The probability of, say, a nuclear terrorist attack might be tiny but the consequences, the “payoff” as it were, would be huge. It is expectation, not probability, that should determine policy towards terrorism."Expectation", here, means "probability times the payoff".
I don't get what the big deal is supposed to be. Of course you need to consider both the probability and the payoff of the evaluated events, but dying in the blast of a nuclear bomb isn't any worse than dying in your bathtub. The whole point of the bathtub drowning comparisons is that the payoff is just as great - you're dead one way or the other - but the precautionary measures taken in case of terrorism are vastly out of proportion to the probability differential between terrorism deaths and bathtub drownings.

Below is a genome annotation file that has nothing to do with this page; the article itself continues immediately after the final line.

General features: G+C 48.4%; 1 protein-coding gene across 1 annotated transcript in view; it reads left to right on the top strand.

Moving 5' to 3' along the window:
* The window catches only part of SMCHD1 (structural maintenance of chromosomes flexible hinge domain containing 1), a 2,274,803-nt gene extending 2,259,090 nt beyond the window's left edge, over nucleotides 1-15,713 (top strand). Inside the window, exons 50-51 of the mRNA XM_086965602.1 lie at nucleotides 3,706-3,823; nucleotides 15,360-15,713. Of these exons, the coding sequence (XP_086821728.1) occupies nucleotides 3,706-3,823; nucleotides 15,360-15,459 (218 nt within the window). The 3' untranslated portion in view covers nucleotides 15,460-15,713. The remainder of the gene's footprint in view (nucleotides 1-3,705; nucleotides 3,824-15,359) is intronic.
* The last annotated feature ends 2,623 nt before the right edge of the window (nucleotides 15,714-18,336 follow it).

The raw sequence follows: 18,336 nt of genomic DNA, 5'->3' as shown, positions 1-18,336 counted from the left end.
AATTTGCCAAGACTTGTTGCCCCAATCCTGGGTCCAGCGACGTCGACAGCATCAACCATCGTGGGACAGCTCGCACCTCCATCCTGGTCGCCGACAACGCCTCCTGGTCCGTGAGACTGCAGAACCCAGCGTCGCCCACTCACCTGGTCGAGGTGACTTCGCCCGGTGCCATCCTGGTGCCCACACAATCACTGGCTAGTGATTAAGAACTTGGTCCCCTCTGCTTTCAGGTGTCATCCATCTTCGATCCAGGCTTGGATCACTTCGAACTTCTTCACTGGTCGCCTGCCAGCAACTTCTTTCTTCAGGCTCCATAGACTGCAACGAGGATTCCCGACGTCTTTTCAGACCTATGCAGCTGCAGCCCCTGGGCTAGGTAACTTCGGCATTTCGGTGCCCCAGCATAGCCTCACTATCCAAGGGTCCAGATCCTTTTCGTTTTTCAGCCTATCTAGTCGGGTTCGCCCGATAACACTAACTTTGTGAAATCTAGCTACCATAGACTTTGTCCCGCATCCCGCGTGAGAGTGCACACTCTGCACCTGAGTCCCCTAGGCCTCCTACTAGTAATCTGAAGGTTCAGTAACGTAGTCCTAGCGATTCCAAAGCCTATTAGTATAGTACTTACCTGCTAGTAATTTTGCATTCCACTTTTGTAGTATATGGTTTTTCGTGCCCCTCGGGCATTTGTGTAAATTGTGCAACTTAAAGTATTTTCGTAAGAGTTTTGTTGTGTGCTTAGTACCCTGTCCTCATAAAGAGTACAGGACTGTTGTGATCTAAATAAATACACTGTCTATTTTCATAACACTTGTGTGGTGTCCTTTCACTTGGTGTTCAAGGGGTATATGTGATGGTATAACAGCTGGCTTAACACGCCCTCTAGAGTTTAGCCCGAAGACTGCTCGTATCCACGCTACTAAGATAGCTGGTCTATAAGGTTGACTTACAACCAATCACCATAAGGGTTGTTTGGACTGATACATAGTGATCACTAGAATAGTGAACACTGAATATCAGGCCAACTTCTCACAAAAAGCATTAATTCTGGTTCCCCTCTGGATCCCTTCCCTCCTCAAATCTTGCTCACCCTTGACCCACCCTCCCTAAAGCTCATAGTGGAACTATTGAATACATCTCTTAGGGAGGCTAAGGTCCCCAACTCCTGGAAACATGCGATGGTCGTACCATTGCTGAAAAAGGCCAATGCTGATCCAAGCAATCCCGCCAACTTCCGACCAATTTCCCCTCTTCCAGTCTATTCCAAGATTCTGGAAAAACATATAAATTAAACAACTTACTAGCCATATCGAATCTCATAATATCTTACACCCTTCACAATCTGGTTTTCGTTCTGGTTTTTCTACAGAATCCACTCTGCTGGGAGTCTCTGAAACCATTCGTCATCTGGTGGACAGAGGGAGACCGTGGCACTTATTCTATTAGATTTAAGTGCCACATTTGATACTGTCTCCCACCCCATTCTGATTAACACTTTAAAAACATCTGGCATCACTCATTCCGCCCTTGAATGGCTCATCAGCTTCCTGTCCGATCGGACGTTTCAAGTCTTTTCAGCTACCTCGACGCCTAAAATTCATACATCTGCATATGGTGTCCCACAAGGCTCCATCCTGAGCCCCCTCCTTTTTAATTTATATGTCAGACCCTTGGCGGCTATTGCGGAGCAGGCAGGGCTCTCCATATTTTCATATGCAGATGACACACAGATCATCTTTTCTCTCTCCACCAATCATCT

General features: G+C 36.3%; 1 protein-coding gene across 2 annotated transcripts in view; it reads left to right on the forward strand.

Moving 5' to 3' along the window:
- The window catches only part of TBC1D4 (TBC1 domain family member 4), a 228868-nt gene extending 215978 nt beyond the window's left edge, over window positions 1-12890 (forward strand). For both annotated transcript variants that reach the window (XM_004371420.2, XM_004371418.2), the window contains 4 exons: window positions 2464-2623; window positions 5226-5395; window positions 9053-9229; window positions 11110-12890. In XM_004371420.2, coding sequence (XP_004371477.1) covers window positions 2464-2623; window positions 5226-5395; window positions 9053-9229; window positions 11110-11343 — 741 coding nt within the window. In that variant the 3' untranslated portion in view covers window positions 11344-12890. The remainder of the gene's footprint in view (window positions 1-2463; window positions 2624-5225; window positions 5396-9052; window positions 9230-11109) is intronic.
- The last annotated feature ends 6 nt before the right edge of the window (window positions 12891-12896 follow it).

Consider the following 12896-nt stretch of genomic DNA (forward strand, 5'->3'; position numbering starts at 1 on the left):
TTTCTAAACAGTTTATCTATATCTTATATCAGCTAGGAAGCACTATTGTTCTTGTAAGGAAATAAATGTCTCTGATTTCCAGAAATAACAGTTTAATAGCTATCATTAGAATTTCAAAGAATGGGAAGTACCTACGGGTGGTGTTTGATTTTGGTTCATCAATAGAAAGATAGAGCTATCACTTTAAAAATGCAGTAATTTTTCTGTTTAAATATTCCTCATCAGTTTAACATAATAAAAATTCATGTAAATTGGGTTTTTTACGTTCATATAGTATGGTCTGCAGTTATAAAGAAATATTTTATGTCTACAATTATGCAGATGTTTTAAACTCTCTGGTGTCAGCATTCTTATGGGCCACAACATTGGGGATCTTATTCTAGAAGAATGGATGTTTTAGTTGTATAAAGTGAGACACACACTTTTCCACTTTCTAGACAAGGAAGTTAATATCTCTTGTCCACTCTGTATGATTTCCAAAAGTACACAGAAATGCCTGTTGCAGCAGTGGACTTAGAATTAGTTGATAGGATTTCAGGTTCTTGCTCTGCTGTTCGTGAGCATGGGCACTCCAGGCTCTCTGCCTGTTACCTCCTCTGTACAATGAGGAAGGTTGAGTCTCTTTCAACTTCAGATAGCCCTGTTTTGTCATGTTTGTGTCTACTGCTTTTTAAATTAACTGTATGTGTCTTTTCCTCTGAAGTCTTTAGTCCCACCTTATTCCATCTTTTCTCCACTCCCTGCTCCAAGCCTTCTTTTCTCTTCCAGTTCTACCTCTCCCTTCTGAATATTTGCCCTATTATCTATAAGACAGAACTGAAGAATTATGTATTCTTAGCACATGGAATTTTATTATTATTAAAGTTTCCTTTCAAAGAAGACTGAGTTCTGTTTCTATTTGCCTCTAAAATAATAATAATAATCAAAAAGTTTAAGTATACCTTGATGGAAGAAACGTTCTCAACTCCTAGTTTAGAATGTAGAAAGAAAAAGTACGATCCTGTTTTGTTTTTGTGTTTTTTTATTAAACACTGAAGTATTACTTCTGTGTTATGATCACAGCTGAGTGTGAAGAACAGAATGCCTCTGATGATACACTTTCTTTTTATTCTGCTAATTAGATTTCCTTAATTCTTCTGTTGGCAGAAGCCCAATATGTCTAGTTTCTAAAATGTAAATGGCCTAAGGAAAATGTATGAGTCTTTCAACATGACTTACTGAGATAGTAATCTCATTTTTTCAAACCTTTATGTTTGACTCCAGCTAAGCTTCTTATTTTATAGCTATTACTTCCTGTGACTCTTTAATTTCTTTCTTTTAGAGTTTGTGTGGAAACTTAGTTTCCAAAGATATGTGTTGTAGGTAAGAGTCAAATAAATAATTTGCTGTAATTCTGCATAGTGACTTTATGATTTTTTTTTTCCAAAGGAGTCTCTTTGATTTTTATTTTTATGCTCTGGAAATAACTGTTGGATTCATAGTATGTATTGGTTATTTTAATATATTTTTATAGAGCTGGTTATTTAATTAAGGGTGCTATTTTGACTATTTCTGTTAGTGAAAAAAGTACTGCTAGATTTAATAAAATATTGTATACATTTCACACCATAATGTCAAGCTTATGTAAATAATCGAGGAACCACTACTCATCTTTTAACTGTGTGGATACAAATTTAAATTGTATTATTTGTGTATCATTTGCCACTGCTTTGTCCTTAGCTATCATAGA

What am I missing?